Republicans are upset about a new dress code policy from Senate Majority Leader Chuck Schumer (D-N.Y.) that will allow senators to wear whatever they choose on the Senate floor.
The new policy is set to go into effect this week, according to Axios, and will no longer require members to wear coats or business attire in the upper chamber, an informal rule that is enforced by the Senate Sargeant at Arms.
“Senators are able to choose what they wear on the Senate floor. I will continue to wear a suit,” Schumer said in a statement.
The policy will allow Sen. John Fetterman (D-Pa.), who often wears a hoodie or a short-sleeve shirt along with shorts around the Capitol, to enter the Senate chamber and vote in the well alongside other senators. The Pennsylvania Democrat, who suffered a stroke in 2022, casts his votes by ducking his head through the Senate doors.
The new rules will not apply to staff or outside visitors, however.
Several GOP senators complained about the change on X, the social media website formerly known as Twitter.
“It’s just not that hard to wear a jacket and tie,” Sen. Mike Lee (R-Utah) wrote. “Pants are also a must — not optional.”
Sen. Markwayne Mullin (R-Okla.) said “of course” the policy was changed to accommodate Fetterman, adding that he is being “completely disrespectful” by not wearing a suit on the Senate floor.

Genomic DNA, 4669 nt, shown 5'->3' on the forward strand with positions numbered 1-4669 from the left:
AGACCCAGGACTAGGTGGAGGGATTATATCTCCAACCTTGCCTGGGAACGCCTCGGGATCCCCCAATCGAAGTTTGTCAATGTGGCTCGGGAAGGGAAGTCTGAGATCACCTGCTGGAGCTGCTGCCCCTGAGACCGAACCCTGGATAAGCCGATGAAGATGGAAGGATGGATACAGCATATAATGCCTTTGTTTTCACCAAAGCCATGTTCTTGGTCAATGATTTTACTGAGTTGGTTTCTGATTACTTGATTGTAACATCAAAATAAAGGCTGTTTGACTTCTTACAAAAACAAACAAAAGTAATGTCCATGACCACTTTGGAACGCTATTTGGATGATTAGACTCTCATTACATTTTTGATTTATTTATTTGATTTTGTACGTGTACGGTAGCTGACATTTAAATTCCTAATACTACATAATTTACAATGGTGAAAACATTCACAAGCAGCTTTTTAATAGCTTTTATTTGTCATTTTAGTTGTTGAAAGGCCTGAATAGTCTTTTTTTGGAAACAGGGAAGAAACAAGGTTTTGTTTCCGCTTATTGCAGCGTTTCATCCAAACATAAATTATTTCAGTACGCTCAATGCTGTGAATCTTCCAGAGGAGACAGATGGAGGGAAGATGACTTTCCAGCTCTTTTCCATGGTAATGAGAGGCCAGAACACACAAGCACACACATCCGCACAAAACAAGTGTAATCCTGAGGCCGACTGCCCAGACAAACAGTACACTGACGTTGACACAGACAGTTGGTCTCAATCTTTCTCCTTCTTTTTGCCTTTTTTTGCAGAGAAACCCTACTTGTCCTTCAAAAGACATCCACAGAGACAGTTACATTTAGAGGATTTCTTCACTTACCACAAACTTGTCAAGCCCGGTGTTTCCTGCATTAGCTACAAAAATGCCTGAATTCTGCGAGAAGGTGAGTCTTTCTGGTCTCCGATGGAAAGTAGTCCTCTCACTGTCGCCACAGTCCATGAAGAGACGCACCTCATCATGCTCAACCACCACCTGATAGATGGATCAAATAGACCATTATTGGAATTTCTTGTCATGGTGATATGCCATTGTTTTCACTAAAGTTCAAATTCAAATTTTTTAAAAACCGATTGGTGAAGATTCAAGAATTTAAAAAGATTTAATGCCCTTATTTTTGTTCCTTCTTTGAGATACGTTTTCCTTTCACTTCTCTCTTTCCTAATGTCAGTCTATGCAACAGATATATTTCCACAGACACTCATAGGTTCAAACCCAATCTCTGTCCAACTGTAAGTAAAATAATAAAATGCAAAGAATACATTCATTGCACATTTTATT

“I don’t like wearing a suit more than anybody else but it’s respect for the position that we need to hold high,” Mullin said during an interview on Fox News.
Senators typically wear more casual attire in the Capitol when not on the Senate floor or on days when they are traveling between D.C. and their home states. Some GOP senators have been known to vote in gym or basketball attire without actually stepping foot on the floor.
Fetterman on Monday responded to another GOP critic ― Ga. Rep. Marjorie Taylor Greene ― by referencing a hearing in which the congresswoman showed what appeared to be sexually explicit images of Hunter Biden, President Biden’s son.
Thankfully, the nation’s lower chamber lives by a higher code of conduct: displaying ding-a-ling pics in public hearings. https://t.co/a4sLQ7nSBL
— Senator John Fetterman (@SenFettermanPA) September 18, 2023